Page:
By Dustin Barnes
Photo: Officers of The Animal Rescue Fund (from right) Nancy Branton of Brandon, holding Brando, Kathy Lewis, also of Brandon, holding Waldo, and Elizabeth Jackson of Jackson with Gumby get together outside the Belhaven University Center for the Arts where the organization on Saturday will hold the Miriam Weems Memorial Dog Trot. The Animal Rescue Fund and its Rankin County shelter rescues and restores to health companion animals. Both Brando and Waldo are available for adoption. / Barbara Gauntt/The Clarion-Ledger
Supporting local animal rescue organizations was a passion for Jackson artist Miriam Weems. The 69-year-old painter, who died Aug. 20 after complications from an infection, was well-known for her love of animals.
The Animal Rescue Fund, a Rankin County-based organization that worked closely with Weems, has decided to pay tribute to her memory, naming the group’s shelter in honor of its longtime supporter.
The Miriam Wilson Weems Sanctuary, located at 1963 Holly Bush Road near Pelahatchie, will stand as a testament to Weems’ dedication to local animals, said Elizabeth Jackson, executive director and founder of ARF.
“We hope this tribute to her memory will fill that void in our hearts and provide some of the warmth she shared with her blazing smile as she would discuss the success of yet another rescued animal,” Jackson said.
Going one step further, Jackson has put Weems’ name on one of the shelter’s annual fundraisers, a 5K walk/run where people can bring their animals.
Now known as the Miriam Weems Memorial Dog Trot, Jackson said the event will be Saturday at the Belhaven Center for the Arts on Riverside Drive.
Registration will begin at 7 a.m., with the event starting at 9 a.m. The registration fee is $35 per person, but dogs can participate for free, she said.
ARF President Kathy Lewis not only helps the organization reach its goal of helping animals in the metro area; she fosters two dogs who are looking for a home.
Speaking about one of the animals, a dog named Waldo, Lewis said when she first got him at her place, he was very afraid of people.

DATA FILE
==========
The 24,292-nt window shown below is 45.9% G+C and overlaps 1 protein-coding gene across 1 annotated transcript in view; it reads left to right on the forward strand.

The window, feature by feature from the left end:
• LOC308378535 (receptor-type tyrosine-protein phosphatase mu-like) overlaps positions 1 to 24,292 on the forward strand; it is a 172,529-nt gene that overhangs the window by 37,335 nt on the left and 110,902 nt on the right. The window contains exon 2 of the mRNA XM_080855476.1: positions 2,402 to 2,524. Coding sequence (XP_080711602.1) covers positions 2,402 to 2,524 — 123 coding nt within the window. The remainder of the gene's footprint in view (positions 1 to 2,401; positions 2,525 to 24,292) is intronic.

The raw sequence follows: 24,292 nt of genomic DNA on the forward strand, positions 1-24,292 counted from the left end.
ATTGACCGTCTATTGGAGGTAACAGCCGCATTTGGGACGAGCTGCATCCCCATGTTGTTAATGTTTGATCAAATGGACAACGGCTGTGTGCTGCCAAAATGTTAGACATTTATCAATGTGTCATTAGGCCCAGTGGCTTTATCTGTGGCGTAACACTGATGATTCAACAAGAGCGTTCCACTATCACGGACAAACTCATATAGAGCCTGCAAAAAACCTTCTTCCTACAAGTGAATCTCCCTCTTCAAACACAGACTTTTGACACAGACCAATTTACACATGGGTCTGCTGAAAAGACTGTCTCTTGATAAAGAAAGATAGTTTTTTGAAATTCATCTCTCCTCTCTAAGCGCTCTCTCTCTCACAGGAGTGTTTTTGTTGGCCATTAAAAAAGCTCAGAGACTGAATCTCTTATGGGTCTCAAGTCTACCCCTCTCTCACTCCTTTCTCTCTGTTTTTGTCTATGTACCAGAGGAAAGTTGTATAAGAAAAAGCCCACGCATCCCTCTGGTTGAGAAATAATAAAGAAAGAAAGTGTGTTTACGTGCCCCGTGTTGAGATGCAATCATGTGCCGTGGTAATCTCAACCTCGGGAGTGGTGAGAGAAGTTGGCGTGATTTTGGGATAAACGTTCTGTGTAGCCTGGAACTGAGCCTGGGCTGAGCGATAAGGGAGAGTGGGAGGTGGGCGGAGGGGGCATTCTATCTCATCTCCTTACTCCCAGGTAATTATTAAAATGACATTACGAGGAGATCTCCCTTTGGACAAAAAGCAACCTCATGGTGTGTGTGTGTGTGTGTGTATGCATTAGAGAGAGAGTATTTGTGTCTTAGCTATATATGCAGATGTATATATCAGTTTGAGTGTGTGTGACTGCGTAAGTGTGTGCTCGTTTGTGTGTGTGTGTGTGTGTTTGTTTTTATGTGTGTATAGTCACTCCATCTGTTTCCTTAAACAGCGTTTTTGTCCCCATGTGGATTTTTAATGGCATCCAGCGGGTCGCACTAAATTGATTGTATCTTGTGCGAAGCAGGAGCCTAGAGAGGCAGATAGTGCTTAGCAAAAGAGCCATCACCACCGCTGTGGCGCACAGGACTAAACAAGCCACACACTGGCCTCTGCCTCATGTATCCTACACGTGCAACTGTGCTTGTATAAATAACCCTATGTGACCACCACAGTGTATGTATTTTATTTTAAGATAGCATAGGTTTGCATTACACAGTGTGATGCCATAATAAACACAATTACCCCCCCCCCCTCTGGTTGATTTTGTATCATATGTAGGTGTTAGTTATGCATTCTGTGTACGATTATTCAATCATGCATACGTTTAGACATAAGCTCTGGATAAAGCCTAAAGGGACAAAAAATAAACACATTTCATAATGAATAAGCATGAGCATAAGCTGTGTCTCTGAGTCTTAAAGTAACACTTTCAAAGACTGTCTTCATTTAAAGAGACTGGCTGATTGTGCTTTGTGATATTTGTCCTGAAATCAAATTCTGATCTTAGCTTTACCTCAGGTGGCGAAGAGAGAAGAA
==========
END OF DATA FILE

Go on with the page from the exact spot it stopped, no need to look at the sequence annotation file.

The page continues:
With her help, the puppy has become a happy and healthy one, a key mission in Weems’ life’s work that sought to help all animals have a chance.
“She was always our cheerleader,” Jackson said of Weems and her lifelong support of animal rescue efforts in the state. “Many of our (animal) adoptions happened because of Miriam.
“She always donated art to our fundraisers,” Jackson said.
This year, the 5K walk will have T-shirts bearing artwork of the late artist.
A neighbor of Weems, Jackson said she would often go to speak to the artist about the shelter, using her as a sounding board for ideas and problems.
“We’d cry together when something sad happened, and we’d rejoice together when the news was good,” Jackson said. “She was just always there, always helping.”
ARF is the only animal shelter in Rankin County. After facing noise complaints from the shelter’s neighbors in August, the county Board of Supervisors initiated an investigation into the property.
The investigation was concluded and presented to the board earlier this month.
District 4 Supervisor Walter Johnson, who had made a successful motion last month to investigate the shelter based on neighborhood complaints, said during a Sept. 1 meeting that he was encouraged by Jackson and her commitment to working with the county and residents .
“I think we’re making great strides resolving this issue that’s been festering for a long time,” he said.
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